Pricing emissions: Fury over New Zealand’s plans to charge farmers for agricultural emissions

By Teodora Lyubomirova

- Last updated on GMT

GettyImages/Lynn_Bystrom
GettyImages/Lynn_Bystrom

Related tags Sustainability emissions Climate change New zealand Dairy Milk

Federated Farmers have bemoaned government proposals that could see farmers pay an emissions levy to meet a ‘pulled-out-of-a-hat’ GHG target.

The controversial proposals were borne out of the He Waka Eke Noa scheme, which was created in 2019 amidst calls from the farming sector to introduce farm-level emissions pricing – but Federated Farmers said the re-hashed plan ‘rips the heart out of the work we did’.

The New Zealand government plans to introduce a levy for ‘long-lived gases’ and biogenic methane that comes from cows digestion. Long-lived gases comprise carbon dioxide and prices will be set annually based on domestic emissions prices, while the biogenic methane levy would be determined by the government. Money collected from the scheme will be re-invested in the sector.

But the proposed measures have caused outrage in the ag circles, with Federated Farmers of new Zealand stating that the plans would reduce dairy farming by 5% and sheep and beef farming by 20% ‘to achieve the unscientific pulled-out-of-a-hat national GHG targets.’ “This is the equivalent of the entire wine industry and half of seafood being wiped out,”​ said the independent advocacy group.

'Deeply unimpressed'

New Zealand wants to bring down its biogenic methane emissions by 10% by 2030, down from 2017 levels, with agriculture making up around half of the country’s overall emissions output.

“The greenhouse gas reduction plan released by the government this morning will rip the guts out of small town New Zealand, putting trees where farms used to be,”​ Federated Farmers said.

The body added that the proposal ‘throws out’ the industry’s previous contribution towards coming up with a ‘workable solution which would not reduce food production’.

Andrew Hoggard, Federated Farmers National president and climate change spokesperson, commented: “Federated Farmers is deeply unimpressed with the government’s take on the He Waka Eke Noa proposal and is concerned for our members’ futures.

“We didn’t sign up for this. It’s gut-wrenching to think we now have this proposal from government which rips the heart out of the work we did. Out of the families who farm this land.

“Our plan was to keep farmers farming. Now they’ll be selling up so fast you won’t even hear the dogs barking on the back of the ute as they drive off.”

Meanwhile, New Zealand prime minister Jacinda Ardern has called the plans 'an important step forward in New Zealand’s transition to a low emissions future' while farmers would gain a price premium for their climate-friendly products.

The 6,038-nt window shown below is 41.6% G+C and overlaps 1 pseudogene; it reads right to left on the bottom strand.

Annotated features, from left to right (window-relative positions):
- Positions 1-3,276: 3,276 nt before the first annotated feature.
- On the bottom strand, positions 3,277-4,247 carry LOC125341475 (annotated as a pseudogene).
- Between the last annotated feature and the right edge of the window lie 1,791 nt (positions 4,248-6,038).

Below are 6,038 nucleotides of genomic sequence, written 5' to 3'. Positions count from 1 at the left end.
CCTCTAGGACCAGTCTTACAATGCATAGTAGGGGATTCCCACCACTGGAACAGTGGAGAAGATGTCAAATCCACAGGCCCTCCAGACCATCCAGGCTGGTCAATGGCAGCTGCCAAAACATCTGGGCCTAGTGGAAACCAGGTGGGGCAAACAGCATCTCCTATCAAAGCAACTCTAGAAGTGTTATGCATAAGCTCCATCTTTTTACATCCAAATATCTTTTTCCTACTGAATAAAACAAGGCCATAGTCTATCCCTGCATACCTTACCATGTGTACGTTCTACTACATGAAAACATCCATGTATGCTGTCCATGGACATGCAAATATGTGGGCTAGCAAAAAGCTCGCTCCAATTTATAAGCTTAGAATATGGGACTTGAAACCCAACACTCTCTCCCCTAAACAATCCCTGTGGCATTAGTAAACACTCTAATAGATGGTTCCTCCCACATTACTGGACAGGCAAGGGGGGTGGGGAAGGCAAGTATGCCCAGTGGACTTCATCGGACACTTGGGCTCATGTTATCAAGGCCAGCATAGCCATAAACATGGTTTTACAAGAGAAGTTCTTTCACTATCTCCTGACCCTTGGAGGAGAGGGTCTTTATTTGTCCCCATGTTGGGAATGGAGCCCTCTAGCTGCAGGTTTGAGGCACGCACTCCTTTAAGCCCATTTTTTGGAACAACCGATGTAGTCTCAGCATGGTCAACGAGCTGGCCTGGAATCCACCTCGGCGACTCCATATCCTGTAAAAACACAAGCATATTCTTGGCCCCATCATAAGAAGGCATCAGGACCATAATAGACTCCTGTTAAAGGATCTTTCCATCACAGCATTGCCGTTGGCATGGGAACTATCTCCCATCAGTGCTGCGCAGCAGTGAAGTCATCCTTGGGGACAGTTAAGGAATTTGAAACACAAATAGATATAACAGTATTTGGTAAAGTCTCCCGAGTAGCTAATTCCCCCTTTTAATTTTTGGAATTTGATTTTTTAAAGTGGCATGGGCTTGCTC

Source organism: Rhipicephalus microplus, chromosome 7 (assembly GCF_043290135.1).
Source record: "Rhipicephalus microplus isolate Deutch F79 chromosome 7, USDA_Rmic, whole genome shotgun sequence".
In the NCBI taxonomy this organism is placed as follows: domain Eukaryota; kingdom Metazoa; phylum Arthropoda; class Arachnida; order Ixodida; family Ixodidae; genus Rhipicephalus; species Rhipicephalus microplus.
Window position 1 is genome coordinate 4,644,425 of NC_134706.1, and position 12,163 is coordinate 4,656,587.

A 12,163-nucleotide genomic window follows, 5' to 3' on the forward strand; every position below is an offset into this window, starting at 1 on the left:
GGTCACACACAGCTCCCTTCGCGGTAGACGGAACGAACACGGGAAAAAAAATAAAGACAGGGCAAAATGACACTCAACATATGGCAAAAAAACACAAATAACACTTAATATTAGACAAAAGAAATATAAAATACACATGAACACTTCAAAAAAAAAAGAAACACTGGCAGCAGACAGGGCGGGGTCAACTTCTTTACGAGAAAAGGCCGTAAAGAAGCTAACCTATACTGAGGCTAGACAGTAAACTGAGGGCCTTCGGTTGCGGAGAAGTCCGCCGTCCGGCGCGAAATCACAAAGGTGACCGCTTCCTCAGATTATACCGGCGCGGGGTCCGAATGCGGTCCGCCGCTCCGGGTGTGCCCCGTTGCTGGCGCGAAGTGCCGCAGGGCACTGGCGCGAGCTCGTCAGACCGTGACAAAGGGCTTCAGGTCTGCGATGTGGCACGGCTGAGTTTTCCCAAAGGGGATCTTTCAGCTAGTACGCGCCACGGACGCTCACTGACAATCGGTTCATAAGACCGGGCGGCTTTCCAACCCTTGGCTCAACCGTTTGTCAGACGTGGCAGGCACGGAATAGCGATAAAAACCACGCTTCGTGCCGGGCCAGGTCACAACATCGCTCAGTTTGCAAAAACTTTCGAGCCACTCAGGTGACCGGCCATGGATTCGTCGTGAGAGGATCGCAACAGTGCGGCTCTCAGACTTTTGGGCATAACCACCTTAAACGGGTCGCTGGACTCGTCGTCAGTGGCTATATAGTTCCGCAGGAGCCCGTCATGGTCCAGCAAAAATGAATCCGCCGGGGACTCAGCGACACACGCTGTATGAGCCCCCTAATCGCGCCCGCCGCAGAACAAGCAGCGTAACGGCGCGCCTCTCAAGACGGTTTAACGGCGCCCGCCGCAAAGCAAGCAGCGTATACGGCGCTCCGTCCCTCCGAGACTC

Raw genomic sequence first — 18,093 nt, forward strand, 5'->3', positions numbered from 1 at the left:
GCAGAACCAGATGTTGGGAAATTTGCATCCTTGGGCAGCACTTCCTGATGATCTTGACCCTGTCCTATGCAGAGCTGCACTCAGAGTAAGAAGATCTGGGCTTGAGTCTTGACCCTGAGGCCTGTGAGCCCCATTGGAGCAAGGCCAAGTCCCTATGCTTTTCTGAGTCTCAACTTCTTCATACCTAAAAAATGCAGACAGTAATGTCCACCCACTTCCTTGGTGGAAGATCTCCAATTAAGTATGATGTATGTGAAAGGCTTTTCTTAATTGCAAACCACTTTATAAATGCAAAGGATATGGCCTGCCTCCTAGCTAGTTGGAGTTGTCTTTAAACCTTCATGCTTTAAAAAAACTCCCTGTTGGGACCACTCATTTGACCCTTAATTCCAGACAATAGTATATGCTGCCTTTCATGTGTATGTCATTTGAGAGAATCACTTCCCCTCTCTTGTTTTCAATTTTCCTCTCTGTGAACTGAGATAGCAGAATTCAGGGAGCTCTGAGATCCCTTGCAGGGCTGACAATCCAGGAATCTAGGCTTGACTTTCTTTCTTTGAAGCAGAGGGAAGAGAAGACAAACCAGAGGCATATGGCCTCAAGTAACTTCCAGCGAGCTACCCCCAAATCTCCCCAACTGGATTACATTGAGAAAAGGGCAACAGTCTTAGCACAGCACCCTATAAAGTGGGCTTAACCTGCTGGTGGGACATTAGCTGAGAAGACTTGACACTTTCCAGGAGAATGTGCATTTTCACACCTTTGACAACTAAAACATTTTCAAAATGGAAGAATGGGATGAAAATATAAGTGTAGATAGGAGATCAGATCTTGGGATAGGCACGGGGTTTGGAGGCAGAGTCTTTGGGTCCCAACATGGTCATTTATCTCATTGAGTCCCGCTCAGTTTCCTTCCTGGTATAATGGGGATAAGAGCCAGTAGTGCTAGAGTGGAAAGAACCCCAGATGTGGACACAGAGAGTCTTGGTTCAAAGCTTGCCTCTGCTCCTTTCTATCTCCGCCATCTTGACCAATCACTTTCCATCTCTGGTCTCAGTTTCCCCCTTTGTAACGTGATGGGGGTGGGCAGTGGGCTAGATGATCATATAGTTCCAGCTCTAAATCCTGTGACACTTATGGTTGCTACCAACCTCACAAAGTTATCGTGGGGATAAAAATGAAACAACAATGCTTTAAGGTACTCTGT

“The proposal aims to give New Zealand farmers control over their farming system, providing the ability to reduce costs through revenue raised from the system being recycled back to farmers, which will fund further research, tools and technology and incentives to reduce emissions,"​ she said. 

“The proposal would see New Zealand farmers lead the world in reducing emissions, delivering a competitive advantage and enhancing our export brand. No other country in the world has yet developed a system for pricing and reducing agricultural emissions, so our farmers are set to benefit from being first movers."

Interim processor levy if farm-level one ‘not feasible’

If farm-level plans cannot be implemented by 2025, the government has proposed a processor-level levy as a transitional measure until the sector is ready to embrace the pricing system – though this kind of delay could cost the country more if it’s to achieve its 2030 GHG target.

Under an interim processor-level levy, processors – including milk processors and importers and manufacturers of fertilizer - would be required to pay an emissions levy based on the volume processed or imported. Meanwhile, fertilizer importers and manufacturers would be required to report and pay for emissions associated with their activities.

Whether the interim processor-level levy would kick in would be determined by mid-to-late 2023 based on ‘system and farmer readiness’. 

Consultation has now opened on the plans, with interested parties able to send in their feedback until November 18, 2022. “The consultation provides an opportunity for people to provide feedback on the issues of sequestration, the levy setting process and transition support,”​ Ardern said.

For more information on the consultation, visit: consult.environment.govt.nz/climate/agriculture-emissions-and-pricing​. 

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